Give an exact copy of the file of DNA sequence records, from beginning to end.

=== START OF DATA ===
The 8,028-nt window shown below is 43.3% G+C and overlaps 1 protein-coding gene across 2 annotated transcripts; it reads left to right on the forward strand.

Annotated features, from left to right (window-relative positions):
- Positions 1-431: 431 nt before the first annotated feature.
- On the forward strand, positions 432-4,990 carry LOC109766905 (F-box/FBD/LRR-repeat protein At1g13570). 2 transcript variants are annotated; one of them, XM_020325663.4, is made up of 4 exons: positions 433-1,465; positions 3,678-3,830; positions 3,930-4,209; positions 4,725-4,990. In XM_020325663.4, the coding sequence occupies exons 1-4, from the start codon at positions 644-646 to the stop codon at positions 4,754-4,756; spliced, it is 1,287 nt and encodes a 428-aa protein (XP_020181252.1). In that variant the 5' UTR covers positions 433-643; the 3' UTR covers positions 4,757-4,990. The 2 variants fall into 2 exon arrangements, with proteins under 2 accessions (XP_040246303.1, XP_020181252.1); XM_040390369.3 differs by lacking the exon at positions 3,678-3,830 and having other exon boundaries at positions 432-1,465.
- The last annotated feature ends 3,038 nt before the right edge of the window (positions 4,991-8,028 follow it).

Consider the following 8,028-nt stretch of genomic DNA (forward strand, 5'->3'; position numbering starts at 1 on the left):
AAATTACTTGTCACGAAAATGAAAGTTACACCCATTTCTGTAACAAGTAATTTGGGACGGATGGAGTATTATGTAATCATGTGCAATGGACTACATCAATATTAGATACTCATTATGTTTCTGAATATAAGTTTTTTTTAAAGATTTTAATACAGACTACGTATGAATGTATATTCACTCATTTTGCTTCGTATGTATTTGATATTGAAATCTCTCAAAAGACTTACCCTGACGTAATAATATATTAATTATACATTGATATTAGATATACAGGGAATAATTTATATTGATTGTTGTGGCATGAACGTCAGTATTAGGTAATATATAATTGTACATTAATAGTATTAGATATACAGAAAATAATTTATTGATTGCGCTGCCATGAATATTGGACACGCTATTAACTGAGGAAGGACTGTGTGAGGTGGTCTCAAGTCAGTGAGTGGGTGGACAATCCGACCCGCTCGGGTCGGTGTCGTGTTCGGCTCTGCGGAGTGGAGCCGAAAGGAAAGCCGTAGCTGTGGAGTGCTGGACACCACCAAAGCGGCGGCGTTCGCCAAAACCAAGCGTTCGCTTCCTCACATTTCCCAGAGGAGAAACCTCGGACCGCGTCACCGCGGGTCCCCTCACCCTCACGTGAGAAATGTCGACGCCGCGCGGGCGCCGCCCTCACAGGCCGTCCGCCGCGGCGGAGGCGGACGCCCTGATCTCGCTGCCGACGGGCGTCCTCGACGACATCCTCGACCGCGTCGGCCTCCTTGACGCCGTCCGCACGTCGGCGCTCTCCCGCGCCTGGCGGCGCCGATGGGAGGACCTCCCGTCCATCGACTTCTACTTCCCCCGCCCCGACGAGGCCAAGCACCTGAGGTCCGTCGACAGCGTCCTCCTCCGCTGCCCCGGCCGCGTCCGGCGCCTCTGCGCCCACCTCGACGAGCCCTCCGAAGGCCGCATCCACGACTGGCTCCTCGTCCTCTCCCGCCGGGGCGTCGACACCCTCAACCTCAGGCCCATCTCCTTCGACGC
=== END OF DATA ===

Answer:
The 8,028-nt window shown below is 43.3% G+C and overlaps 1 protein-coding gene across 2 annotated transcripts; it reads left to right on the forward strand.

Annotated features, from left to right (window-relative positions):
- Positions 1-431: 431 nt before the first annotated feature.
- On the forward strand, positions 432-4,990 carry LOC109766905 (F-box/FBD/LRR-repeat protein At1g13570). 2 transcript variants are annotated; one of them, XM_020325663.4, is made up of 4 exons: positions 433-1,465; positions 3,678-3,830; positions 3,930-4,209; positions 4,725-4,990. In XM_020325663.4, the coding sequence occupies exons 1-4, from the start codon at positions 644-646 to the stop codon at positions 4,754-4,756; spliced, it is 1,287 nt and encodes a 428-aa protein (XP_020181252.1). In that variant the 5' UTR covers positions 433-643; the 3' UTR covers positions 4,757-4,990. The 2 variants fall into 2 exon arrangements, with proteins under 2 accessions (XP_040246303.1, XP_020181252.1); XM_040390369.3 differs by lacking the exon at positions 3,678-3,830 and having other exon boundaries at positions 432-1,465.
- The last annotated feature ends 3,038 nt before the right edge of the window (positions 4,991-8,028 follow it).

Consider the following 8,028-nt stretch of genomic DNA (forward strand, 5'->3'; position numbering starts at 1 on the left):
AAATTACTTGTCACGAAAATGAAAGTTACACCCATTTCTGTAACAAGTAATTTGGGACGGATGGAGTATTATGTAATCATGTGCAATGGACTACATCAATATTAGATACTCATTATGTTTCTGAATATAAGTTTTTTTTAAAGATTTTAATACAGACTACGTATGAATGTATATTCACTCATTTTGCTTCGTATGTATTTGATATTGAAATCTCTCAAAAGACTTACCCTGACGTAATAATATATTAATTATACATTGATATTAGATATACAGGGAATAATTTATATTGATTGTTGTGGCATGAACGTCAGTATTAGGTAATATATAATTGTACATTAATAGTATTAGATATACAGAAAATAATTTATTGATTGCGCTGCCATGAATATTGGACACGCTATTAACTGAGGAAGGACTGTGTGAGGTGGTCTCAAGTCAGTGAGTGGGTGGACAATCCGACCCGCTCGGGTCGGTGTCGTGTTCGGCTCTGCGGAGTGGAGCCGAAAGGAAAGCCGTAGCTGTGGAGTGCTGGACACCACCAAAGCGGCGGCGTTCGCCAAAACCAAGCGTTCGCTTCCTCACATTTCCCAGAGGAGAAACCTCGGACCGCGTCACCGCGGGTCCCCTCACCCTCACGTGAGAAATGTCGACGCCGCGCGGGCGCCGCCCTCACAGGCCGTCCGCCGCGGCGGAGGCGGACGCCCTGATCTCGCTGCCGACGGGCGTCCTCGACGACATCCTCGACCGCGTCGGCCTCCTTGACGCCGTCCGCACGTCGGCGCTCTCCCGCGCCTGGCGGCGCCGATGGGAGGACCTCCCGTCCATCGACTTCTACTTCCCCCGCCCCGACGAGGCCAAGCACCTGAGGTCCGTCGACAGCGTCCTCCTCCGCTGCCCCGGCCGCGTCCGGCGCCTCTGCGCCCACCTCGACGAGCCCTCCGAAGGCCGCATCCACGACTGGCTCCTCGTCCTCTCCCGCCGGGGCGTCGACACCCTCAACCTCAGGCCCATCTCCTTCGACGC